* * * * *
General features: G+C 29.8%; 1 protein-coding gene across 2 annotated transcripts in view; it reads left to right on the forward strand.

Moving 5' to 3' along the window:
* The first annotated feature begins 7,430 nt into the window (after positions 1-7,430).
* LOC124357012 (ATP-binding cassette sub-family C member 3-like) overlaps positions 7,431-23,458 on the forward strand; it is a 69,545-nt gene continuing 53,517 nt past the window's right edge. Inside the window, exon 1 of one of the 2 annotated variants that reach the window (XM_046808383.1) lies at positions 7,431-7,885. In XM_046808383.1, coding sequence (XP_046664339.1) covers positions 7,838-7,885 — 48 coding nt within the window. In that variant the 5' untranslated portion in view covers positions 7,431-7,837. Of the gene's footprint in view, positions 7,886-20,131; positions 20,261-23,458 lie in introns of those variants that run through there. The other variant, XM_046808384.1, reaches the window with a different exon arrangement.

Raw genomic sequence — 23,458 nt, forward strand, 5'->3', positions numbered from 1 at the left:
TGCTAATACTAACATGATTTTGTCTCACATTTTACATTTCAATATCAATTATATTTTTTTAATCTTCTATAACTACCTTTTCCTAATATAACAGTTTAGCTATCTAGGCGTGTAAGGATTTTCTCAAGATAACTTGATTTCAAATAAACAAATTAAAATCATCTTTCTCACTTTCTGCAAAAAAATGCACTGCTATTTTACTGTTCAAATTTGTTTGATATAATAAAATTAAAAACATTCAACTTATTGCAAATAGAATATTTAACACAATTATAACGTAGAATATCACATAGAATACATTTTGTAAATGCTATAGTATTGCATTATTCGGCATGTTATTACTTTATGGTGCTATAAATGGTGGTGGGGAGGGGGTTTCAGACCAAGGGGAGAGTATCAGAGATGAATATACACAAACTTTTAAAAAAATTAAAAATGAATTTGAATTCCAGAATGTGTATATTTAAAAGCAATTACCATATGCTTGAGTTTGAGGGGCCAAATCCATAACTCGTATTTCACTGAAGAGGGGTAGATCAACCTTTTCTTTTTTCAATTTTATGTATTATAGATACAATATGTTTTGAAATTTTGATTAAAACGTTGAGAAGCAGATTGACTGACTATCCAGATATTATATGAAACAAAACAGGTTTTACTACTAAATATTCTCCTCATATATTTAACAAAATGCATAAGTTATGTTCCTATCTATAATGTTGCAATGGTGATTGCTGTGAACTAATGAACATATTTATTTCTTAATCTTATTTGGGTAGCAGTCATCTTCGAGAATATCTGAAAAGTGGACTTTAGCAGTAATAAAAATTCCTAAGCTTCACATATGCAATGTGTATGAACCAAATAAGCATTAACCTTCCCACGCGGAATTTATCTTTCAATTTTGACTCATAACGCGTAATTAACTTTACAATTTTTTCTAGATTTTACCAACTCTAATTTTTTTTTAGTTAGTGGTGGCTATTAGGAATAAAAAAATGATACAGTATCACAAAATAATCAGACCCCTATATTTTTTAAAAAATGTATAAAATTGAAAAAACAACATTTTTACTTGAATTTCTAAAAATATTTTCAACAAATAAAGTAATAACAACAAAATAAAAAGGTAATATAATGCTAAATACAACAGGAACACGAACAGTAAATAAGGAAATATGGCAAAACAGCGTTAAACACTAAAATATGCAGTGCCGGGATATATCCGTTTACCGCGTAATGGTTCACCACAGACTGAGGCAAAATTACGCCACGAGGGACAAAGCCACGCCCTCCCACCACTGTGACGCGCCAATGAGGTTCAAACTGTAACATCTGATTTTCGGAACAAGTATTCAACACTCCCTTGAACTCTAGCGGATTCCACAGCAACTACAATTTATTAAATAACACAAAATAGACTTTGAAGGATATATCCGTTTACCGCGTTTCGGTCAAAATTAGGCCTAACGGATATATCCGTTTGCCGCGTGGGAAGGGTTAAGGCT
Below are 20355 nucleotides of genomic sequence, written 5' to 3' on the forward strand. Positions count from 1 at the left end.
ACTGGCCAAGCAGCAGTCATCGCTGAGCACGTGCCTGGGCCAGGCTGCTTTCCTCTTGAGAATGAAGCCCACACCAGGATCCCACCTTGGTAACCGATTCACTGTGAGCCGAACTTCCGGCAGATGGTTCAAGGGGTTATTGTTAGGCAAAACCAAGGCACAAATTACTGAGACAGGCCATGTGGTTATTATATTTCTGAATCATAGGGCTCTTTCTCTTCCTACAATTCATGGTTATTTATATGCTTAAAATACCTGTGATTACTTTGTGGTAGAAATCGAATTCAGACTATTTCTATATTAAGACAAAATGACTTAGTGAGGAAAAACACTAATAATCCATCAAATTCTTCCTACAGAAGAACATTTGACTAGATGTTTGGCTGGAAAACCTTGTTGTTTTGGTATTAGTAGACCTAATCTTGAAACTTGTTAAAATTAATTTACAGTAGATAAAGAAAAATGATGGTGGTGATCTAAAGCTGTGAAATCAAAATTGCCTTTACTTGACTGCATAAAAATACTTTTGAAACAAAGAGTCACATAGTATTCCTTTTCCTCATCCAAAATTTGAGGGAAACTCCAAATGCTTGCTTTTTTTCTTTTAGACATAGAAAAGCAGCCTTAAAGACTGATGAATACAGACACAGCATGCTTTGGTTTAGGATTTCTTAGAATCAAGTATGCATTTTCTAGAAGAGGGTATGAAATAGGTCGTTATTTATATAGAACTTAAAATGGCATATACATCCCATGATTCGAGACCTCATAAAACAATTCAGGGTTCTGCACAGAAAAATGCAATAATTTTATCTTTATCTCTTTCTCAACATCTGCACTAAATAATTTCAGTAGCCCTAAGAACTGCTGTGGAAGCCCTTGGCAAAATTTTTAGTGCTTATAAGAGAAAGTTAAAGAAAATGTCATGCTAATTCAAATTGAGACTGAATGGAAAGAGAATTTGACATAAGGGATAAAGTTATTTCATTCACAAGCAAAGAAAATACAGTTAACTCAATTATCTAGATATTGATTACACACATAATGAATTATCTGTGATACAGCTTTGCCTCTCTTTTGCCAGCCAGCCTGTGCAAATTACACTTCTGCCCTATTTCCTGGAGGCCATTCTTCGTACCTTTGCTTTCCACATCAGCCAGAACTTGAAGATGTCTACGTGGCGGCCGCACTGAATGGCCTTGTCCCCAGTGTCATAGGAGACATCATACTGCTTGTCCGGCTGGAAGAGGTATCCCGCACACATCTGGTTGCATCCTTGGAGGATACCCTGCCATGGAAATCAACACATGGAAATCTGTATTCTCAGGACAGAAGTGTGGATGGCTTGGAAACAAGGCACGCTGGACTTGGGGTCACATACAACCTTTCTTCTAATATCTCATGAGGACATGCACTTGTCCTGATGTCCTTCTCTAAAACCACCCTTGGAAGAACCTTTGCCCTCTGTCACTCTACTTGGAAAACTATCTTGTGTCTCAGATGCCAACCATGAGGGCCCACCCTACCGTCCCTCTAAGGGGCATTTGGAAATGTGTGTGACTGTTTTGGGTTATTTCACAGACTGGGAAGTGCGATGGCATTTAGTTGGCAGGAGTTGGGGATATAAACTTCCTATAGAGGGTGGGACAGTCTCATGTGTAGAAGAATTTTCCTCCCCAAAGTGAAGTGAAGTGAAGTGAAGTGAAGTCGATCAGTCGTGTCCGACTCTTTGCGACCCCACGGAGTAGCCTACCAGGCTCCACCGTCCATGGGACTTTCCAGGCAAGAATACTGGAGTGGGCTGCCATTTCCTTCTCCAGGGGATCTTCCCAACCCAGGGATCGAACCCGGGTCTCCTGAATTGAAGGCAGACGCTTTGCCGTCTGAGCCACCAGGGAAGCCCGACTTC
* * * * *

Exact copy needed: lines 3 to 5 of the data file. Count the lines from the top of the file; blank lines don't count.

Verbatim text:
* The first annotated feature begins 7,430 nt into the window (after positions 1-7,430).
* LOC124357012 (ATP-binding cassette sub-family C member 3-like) overlaps positions 7,431-23,458 on the forward strand; it is a 69,545-nt gene continuing 53,517 nt past the window's right edge. Inside the window, exon 1 of one of the 2 annotated variants that reach the window (XM_046808383.1) lies at positions 7,431-7,885. In XM_046808383.1, coding sequence (XP_046664339.1) covers positions 7,838-7,885 — 48 coding nt within the window. In that variant the 5' untranslated portion in view covers positions 7,431-7,837. Of the gene's footprint in view, positions 7,886-20,131; positions 20,261-23,458 lie in introns of those variants that run through there. The other variant, XM_046808384.1, reaches the window with a different exon arrangement.

Raw genomic sequence — 23,458 nt, forward strand, 5'->3', positions numbered from 1 at the left: